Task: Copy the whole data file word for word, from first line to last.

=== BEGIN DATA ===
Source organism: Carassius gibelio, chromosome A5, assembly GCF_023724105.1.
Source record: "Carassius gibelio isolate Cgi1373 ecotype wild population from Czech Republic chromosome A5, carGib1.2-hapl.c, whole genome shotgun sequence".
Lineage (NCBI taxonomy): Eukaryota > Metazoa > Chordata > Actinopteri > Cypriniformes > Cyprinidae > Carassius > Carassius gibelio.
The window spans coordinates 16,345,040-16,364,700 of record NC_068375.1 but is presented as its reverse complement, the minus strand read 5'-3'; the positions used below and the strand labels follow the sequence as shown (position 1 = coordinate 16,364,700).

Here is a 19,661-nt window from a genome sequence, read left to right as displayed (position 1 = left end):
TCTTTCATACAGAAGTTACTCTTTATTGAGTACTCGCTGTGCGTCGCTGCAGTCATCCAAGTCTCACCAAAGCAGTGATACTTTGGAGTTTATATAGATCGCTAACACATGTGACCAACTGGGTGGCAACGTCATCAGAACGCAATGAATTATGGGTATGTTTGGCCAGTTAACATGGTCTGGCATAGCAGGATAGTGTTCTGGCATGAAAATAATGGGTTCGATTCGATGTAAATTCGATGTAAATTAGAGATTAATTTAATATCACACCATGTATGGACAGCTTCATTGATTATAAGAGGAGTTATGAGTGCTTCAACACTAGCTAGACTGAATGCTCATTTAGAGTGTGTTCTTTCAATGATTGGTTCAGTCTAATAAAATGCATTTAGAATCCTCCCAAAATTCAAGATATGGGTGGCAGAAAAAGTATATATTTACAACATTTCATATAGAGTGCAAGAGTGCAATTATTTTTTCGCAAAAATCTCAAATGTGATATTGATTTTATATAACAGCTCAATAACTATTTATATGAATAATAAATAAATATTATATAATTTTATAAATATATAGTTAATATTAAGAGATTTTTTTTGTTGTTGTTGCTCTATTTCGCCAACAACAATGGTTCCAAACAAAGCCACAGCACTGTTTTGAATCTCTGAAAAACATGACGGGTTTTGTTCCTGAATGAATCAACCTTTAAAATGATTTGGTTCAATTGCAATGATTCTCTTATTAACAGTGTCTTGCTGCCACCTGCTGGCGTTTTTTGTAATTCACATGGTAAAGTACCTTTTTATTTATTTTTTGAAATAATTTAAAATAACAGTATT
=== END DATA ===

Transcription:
Source organism: Carassius gibelio, chromosome A5, assembly GCF_023724105.1.
Source record: "Carassius gibelio isolate Cgi1373 ecotype wild population from Czech Republic chromosome A5, carGib1.2-hapl.c, whole genome shotgun sequence".
Lineage (NCBI taxonomy): Eukaryota > Metazoa > Chordata > Actinopteri > Cypriniformes > Cyprinidae > Carassius > Carassius gibelio.
The window spans coordinates 16,345,040-16,364,700 of record NC_068375.1 but is presented as its reverse complement, the minus strand read 5'-3'; the positions used below and the strand labels follow the sequence as shown (position 1 = coordinate 16,364,700).

Here is a 19,661-nt window from a genome sequence, read left to right as displayed (position 1 = left end):
TCTTTCATACAGAAGTTACTCTTTATTGAGTACTCGCTGTGCGTCGCTGCAGTCATCCAAGTCTCACCAAAGCAGTGATACTTTGGAGTTTATATAGATCGCTAACACATGTGACCAACTGGGTGGCAACGTCATCAGAACGCAATGAATTATGGGTATGTTTGGCCAGTTAACATGGTCTGGCATAGCAGGATAGTGTTCTGGCATGAAAATAATGGGTTCGATTCGATGTAAATTCGATGTAAATTAGAGATTAATTTAATATCACACCATGTATGGACAGCTTCATTGATTATAAGAGGAGTTATGAGTGCTTCAACACTAGCTAGACTGAATGCTCATTTAGAGTGTGTTCTTTCAATGATTGGTTCAGTCTAATAAAATGCATTTAGAATCCTCCCAAAATTCAAGATATGGGTGGCAGAAAAAGTATATATTTACAACATTTCATATAGAGTGCAAGAGTGCAATTATTTTTTCGCAAAAATCTCAAATGTGATATTGATTTTATATAACAGCTCAATAACTATTTATATGAATAATAAATAAATATTATATAATTTTATAAATATATAGTTAATATTAAGAGATTTTTTTTGTTGTTGTTGCTCTATTTCGCCAACAACAATGGTTCCAAACAAAGCCACAGCACTGTTTTGAATCTCTGAAAAACATGACGGGTTTTGTTCCTGAATGAATCAACCTTTAAAATGATTTGGTTCAATTGCAATGATTCTCTTATTAACAGTGTCTTGCTGCCACCTGCTGGCGTTTTTTGTAATTCACATGGTAAAGTACCTTTTTATTTATTTTTTGAAATAATTTAAAATAACAGTATT